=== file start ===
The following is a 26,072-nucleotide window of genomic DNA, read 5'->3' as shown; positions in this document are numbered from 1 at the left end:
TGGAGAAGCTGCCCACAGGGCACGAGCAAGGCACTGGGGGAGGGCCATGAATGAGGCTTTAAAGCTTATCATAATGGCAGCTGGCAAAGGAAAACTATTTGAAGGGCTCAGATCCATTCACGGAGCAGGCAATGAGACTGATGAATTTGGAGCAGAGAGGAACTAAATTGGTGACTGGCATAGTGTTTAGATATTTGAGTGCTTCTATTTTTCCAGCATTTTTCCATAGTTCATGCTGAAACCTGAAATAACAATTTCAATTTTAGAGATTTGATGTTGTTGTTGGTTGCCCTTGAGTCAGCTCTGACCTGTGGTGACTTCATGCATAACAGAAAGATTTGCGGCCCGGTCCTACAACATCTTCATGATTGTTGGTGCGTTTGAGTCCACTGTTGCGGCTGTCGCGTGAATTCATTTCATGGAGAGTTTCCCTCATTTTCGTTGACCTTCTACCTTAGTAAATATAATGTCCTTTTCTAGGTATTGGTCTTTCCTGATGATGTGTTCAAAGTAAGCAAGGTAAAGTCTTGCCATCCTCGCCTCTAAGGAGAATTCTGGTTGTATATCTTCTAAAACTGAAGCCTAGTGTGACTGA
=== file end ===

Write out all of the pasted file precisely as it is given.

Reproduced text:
The following is a 26,072-nucleotide window of genomic DNA, read 5'->3' as shown; positions in this document are numbered from 1 at the left end:
TGGAGAAGCTGCCCACAGGGCACGAGCAAGGCACTGGGGGAGGGCCATGAATGAGGCTTTAAAGCTTATCATAATGGCAGCTGGCAAAGGAAAACTATTTGAAGGGCTCAGATCCATTCACGGAGCAGGCAATGAGACTGATGAATTTGGAGCAGAGAGGAACTAAATTGGTGACTGGCATAGTGTTTAGATATTTGAGTGCTTCTATTTTTCCAGCATTTTTCCATAGTTCATGCTGAAACCTGAAATAACAATTTCAATTTTAGAGATTTGATGTTGTTGTTGGTTGCCCTTGAGTCAGCTCTGACCTGTGGTGACTTCATGCATAACAGAAAGATTTGCGGCCCGGTCCTACAACATCTTCATGATTGTTGGTGCGTTTGAGTCCACTGTTGCGGCTGTCGCGTGAATTCATTTCATGGAGAGTTTCCCTCATTTTCGTTGACCTTCTACCTTAGTAAATATAATGTCCTTTTCTAGGTATTGGTCTTTCCTGATGATGTGTTCAAAGTAAGCAAGGTAAAGTCTTGCCATCCTCGCCTCTAAGGAGAATTCTGGTTGTATATCTTCTAAAACTGAAGCCTAGTGTGACTGA